The U.S. government has detailed the guidelines it follows on revealing security flaws to companies.
Unveiled in its Vulnerabilities Equities Policy, the White House delved into the specific set of rules it follows while working alongside various government agencies, such as the National Security Agency (NSA) and the Department of Homeland Security.
The VEP Charter touches on how the federal government handles the process that determines whether they should inform a company about a cyber security flaw found in its service or product. But the document also mentions how they may also withhold showing the vulnerability so it can be used for “operational or intelligence-gathering purposes”.
In a blog post, White House cybersecurity coordinator Rob Joyce stressed the importance of transparency, with the release of the once-private rules being “important to establish confidence” in the government’s decision-making process.
A flow chart in the charter details how the board starts the process with analyzing how dangerous the security flaw is, as well looking at the amount of potential damage that could be caused and how easy it is for the vulnerability to be exploited by hackers.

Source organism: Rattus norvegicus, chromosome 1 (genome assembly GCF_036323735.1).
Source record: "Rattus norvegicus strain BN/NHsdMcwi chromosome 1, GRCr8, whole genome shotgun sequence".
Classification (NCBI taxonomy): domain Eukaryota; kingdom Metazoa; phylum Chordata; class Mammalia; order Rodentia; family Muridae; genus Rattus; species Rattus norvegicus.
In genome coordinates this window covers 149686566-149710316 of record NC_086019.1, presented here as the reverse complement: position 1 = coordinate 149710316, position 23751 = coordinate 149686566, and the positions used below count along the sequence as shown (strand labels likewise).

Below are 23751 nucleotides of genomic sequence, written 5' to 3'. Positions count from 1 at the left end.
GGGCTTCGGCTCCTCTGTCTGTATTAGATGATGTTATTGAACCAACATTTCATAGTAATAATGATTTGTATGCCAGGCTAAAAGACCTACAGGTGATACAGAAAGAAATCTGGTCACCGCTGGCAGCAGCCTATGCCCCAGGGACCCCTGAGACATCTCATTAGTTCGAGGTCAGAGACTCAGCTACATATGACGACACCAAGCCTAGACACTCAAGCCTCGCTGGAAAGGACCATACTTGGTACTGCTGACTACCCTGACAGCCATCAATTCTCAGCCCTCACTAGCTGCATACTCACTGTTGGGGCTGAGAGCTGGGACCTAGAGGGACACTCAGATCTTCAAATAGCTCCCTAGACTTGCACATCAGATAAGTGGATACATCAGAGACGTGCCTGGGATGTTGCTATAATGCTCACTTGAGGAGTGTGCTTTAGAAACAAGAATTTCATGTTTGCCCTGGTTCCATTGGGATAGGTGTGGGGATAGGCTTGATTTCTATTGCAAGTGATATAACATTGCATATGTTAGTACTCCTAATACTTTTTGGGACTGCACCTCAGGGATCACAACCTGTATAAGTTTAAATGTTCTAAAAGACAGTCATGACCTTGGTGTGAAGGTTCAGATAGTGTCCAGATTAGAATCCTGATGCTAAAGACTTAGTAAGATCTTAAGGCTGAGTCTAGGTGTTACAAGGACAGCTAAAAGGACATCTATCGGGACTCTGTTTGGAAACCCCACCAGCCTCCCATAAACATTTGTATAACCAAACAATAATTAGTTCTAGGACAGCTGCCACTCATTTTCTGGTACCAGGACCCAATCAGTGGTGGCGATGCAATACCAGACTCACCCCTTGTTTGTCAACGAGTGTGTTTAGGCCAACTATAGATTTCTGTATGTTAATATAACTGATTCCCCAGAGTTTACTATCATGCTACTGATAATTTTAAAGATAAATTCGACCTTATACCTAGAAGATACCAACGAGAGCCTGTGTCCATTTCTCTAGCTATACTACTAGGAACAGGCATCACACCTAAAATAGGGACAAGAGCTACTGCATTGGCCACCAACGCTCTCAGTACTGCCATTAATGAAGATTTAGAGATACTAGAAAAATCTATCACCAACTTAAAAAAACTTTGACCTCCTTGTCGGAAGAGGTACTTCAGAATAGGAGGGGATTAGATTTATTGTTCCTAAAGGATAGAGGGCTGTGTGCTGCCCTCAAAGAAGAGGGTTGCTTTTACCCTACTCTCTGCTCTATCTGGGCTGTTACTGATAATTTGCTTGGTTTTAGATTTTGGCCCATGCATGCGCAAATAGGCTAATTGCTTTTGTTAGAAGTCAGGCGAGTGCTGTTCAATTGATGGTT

The agencies will also consider using the vulnerability for their own benefit, as well as assessing the risks involved with how the U.S.’s relationship with other countries and companies will be affected should it be revealed that the government had knowledge of the security defect.
The review occurs in the space of five days but is expedited if attacks because of vulnerability are already being used. The board then must come to a consensus on whether to reveal the security flaw to the company or not. Should the board decide to disclose the vulnerability, it must alert the company in seven business days. However, if the powers that be determine that the discovered flaw should be kept a secret, the board will annually review it until they have a change of heart or it becomes known to the public.
The government has been criticized for keeping security exploits it’s discovered a secret from an affected company. For example, a vulnerability that was being exploited by the NSA led to the WannaCry/WannaCrypt ransomware global outbreak, prompting Microsoft to condemn the government’s insistence in keeping certain security flaws to itself.